It’s no secret that the Conservative Party has been at war with itself over EU membership for decades. But the blue-on-blue battles stepped up a notch this weekend after it emerged that Boris Johnson is set to boot MPs out of the party if they vote to block a no-deal Brexit in parliament this week.
With plans afoot among opposition MPs – and some Tory MPs opposed to a no-deal Brexit – to seize control of the parliamentary agenda and introduce legislation to block a no-deal, Conservative MPs have reportedly been warned they will be expelled from the party and deselected in the next General Election if they back the bill.
It’s a serious warning to MPs by Johnson – with a General Election expected on the cards in the next few months, it could leave them without a job in the very near future.
Not only that, but with the government currently hanging onto a majority of just one, the move means that if a single MP votes to block a no-deal Brexit, the party will go into a minority government.
But while Johnson is taking a very strict stance on Conservative discipline as prime minister, he’s not always been as enthusiastic about taking the party line himself – here are some of the times Johnson rebelled against the Conservative leadership as an MP.
Theresa May’s Infamous Brexit Deal Defeat
As prime minister, Johnson is clearly *very* keen for Tory MPs to fall into line over Brexit. But as a backbencher, he was much more relaxed about these things, taking part in the biggest ever Tory rebellion in parliament.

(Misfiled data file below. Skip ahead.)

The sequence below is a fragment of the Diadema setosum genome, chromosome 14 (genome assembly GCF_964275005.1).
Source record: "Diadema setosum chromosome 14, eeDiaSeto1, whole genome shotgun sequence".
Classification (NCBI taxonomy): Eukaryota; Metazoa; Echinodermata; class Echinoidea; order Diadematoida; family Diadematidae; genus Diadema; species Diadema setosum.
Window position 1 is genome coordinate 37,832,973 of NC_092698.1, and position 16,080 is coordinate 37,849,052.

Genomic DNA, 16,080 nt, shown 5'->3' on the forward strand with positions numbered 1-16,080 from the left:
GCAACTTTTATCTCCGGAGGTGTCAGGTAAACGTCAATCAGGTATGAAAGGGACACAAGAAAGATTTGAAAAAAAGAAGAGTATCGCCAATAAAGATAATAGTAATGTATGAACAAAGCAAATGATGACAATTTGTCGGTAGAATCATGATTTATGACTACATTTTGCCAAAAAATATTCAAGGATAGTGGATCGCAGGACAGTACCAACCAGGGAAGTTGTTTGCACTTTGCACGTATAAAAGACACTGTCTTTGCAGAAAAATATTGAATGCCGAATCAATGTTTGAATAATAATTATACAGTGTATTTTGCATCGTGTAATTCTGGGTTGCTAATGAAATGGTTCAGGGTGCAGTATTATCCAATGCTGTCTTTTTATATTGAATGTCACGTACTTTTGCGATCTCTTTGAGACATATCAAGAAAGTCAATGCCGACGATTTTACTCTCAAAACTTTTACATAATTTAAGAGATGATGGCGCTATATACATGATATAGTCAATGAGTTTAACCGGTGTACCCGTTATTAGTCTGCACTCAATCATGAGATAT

Johnson was one of 118 Conservative MPs who voted against Theresa May’s Brexit deal in the first meaningful vote in January, contributing to her 230 vote defeat – the biggest loss in parliamentary history.
Johnson went on to contribute to the drubbing May then received in March, when her Brexit deal returned to the Commons, only to be defeated by 149 votes.
The Repeal Of Section 28
Back in 2003, one of the biggest issues splitting the Conservative Party was whether Section 28 – a notoriously homophobic piece of legislation which banned the “promotion” of homosexuality in schools – should be repealed.
Johnson was among Tory 23 MPs who voted against an attempt by Conservatives – including then-leader Iain Duncan Smith – to stop the law being scrapped.
While Tory MPs were given a free vote on the issue – meaning they were allowed to vote with their conscience – it was a moment when Johnson showed himself willing to voice his opinions in the Commons, even if they did not match those of the leadership.
While Johnson was happy to go against the Tory leadership as a backbencher, he clearly found it more difficult as a cabinet minister – especially over the sticky issue of the expansion of Heathrow Airport.
When he was elected as MP for Uxbridge and South Ruislip, he famously told his constituents: “I will lie down with you in front of those bulldozers and stop the building, stop the construction of that third runway.”
However, when the issue came to the Commons last June, Johnson was nowhere to be seen.
Forced to decide whether to stand with his constituents, rebelling against the government stance and likely losing his job as foreign secretary, or to follow the party line, Johnson… went on a one day trip to Afghanistan.
He faced significant criticism for choosing to go to Kabul on the day of the crunch vote while Tory MP Greg Hands resigned as trade minister in order to vote against the government. It was later revealed that the trip cost the taxpayer almost £20,000.
It’s yet to be seen how many Tory MPs will be needed on urgent trips to the Middle East on Tuesday if legislation to block a no-deal Brexit is introduced in the Commons…